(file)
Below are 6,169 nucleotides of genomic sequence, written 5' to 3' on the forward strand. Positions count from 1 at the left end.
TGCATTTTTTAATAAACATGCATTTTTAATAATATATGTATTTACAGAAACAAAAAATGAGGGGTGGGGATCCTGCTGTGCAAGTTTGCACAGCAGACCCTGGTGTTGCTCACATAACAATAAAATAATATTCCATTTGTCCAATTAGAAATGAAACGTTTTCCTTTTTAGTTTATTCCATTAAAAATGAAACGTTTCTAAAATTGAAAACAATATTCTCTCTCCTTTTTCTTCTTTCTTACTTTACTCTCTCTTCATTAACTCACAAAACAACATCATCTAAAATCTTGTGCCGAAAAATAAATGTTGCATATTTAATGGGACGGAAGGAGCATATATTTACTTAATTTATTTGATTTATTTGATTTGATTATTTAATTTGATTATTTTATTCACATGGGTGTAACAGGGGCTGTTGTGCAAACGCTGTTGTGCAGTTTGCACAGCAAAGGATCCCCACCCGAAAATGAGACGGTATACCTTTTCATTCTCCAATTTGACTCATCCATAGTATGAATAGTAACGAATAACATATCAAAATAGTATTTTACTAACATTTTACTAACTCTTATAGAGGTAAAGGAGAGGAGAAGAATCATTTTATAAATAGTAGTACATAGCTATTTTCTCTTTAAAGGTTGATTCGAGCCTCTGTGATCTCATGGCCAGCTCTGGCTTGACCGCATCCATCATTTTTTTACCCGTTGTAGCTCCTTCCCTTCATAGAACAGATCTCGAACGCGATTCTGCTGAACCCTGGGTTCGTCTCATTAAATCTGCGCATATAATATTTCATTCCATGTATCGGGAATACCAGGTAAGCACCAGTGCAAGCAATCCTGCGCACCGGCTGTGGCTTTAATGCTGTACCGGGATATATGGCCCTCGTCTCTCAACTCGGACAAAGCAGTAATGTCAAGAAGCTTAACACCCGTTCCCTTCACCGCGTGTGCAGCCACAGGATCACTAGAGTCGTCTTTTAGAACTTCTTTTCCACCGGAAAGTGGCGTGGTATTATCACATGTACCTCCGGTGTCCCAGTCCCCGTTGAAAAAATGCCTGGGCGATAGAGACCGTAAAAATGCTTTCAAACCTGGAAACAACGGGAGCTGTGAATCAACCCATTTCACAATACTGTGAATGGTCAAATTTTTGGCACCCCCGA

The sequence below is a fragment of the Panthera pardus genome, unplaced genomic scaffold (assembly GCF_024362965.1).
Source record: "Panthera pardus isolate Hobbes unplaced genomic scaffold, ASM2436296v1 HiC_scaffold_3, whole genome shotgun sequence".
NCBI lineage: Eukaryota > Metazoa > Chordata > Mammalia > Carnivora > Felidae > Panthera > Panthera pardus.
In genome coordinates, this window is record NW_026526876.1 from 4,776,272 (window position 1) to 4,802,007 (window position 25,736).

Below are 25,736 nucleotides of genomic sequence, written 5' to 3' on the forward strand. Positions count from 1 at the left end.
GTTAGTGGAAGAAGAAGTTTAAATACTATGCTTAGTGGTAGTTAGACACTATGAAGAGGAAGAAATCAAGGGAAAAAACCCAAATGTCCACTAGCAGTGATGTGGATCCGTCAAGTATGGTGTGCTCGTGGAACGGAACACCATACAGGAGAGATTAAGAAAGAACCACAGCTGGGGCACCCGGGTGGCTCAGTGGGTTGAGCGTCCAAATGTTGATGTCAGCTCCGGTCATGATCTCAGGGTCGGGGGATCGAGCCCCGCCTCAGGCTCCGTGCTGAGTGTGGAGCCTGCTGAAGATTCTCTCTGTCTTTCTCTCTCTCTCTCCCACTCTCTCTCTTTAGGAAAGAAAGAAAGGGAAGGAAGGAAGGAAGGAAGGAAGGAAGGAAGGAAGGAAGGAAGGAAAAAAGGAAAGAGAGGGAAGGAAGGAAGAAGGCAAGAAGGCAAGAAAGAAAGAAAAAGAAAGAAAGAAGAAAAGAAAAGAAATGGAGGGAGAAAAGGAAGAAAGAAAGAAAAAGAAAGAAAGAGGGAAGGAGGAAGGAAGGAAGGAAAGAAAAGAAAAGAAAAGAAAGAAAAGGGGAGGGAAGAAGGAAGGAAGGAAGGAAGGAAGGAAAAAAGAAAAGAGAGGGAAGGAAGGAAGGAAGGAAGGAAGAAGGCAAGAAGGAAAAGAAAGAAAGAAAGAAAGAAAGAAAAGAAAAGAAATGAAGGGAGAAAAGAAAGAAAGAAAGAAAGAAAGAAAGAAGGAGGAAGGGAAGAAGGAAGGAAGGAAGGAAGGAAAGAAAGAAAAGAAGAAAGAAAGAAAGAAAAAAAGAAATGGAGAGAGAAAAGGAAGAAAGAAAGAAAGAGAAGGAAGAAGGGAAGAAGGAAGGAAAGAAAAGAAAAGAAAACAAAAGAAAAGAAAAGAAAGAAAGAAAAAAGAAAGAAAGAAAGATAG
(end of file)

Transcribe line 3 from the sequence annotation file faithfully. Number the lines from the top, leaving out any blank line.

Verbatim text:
The sequence below is a fragment of the Panthera pardus genome, unplaced genomic scaffold (assembly GCF_024362965.1).